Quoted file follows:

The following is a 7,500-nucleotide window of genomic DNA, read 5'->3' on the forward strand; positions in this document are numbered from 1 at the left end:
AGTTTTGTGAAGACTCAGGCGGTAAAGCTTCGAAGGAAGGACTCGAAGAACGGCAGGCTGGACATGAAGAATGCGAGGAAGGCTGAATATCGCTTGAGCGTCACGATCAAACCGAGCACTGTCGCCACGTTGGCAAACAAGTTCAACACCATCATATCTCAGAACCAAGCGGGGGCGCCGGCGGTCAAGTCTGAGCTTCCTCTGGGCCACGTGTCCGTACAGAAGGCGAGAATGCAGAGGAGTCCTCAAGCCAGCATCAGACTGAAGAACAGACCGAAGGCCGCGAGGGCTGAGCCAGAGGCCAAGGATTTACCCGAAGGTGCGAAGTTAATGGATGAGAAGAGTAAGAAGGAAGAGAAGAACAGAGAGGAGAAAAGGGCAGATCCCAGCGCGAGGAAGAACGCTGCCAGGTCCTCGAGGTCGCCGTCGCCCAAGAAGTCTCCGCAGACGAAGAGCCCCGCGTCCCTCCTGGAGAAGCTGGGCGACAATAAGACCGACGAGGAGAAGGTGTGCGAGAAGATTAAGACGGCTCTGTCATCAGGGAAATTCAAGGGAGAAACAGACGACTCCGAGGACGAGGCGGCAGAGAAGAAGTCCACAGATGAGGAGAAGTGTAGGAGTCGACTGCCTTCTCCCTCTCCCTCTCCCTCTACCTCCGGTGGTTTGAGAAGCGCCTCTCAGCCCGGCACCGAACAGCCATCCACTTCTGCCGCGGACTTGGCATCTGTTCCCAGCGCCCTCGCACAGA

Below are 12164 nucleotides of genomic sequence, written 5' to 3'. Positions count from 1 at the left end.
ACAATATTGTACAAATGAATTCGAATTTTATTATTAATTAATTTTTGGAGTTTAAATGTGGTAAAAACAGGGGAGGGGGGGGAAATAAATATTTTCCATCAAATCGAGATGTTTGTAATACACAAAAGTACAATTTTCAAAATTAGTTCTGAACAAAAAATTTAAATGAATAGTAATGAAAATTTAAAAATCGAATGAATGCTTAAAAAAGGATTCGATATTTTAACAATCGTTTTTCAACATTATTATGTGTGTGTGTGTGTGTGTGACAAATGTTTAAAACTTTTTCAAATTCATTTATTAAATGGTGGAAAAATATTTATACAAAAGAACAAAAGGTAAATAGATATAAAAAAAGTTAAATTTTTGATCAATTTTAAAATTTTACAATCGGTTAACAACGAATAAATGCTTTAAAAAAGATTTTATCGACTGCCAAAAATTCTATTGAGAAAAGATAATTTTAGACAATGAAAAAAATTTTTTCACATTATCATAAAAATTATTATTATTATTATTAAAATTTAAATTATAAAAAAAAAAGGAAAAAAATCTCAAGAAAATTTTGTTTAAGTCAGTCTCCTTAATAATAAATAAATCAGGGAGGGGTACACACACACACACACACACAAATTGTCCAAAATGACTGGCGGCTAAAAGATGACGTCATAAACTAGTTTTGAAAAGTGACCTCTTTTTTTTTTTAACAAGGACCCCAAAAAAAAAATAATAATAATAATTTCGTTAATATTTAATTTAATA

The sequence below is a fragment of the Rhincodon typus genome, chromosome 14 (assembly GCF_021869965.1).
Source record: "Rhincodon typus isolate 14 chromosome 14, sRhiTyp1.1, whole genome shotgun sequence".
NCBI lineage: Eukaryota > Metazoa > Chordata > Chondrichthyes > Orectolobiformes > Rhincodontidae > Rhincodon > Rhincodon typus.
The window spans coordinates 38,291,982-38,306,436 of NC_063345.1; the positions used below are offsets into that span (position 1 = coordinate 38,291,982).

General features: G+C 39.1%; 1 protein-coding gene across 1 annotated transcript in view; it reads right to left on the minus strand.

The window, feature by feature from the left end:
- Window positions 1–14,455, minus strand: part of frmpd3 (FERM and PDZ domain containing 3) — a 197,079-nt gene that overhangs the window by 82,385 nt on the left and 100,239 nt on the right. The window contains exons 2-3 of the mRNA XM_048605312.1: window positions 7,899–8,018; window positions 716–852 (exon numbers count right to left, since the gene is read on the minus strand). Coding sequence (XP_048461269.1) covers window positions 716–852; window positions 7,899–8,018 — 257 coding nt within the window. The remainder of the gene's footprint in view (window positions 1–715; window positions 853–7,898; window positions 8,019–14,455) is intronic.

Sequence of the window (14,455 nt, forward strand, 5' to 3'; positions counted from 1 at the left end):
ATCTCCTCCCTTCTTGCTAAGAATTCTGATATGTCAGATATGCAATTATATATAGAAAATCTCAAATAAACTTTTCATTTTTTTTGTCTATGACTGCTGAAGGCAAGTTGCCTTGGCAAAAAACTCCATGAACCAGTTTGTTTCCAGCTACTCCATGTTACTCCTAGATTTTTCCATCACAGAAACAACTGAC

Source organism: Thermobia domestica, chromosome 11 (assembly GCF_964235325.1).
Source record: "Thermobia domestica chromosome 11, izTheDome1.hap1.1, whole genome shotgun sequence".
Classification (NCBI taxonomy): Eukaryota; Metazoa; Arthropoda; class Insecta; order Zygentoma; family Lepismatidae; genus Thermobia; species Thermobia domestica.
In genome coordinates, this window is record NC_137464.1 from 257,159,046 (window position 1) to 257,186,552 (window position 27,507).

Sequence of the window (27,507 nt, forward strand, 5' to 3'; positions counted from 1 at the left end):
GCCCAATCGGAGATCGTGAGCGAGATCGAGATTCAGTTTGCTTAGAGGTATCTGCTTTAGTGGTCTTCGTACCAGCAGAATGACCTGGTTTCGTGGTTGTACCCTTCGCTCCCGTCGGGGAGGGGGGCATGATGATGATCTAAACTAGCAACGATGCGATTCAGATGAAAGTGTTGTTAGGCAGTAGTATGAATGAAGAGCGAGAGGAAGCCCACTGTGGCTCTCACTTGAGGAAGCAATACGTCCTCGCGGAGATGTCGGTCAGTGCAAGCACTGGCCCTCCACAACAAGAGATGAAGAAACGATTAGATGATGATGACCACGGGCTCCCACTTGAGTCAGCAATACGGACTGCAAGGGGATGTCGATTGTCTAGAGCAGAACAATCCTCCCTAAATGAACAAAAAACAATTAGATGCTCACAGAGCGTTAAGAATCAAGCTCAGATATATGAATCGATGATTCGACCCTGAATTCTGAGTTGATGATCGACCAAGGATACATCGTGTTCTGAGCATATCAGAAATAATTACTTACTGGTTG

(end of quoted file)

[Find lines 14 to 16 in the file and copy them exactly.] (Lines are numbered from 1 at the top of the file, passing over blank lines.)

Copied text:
Source organism: Thermobia domestica, chromosome 11 (assembly GCF_964235325.1).
Source record: "Thermobia domestica chromosome 11, izTheDome1.hap1.1, whole genome shotgun sequence".
Classification (NCBI taxonomy): Eukaryota; Metazoa; Arthropoda; class Insecta; order Zygentoma; family Lepismatidae; genus Thermobia; species Thermobia domestica.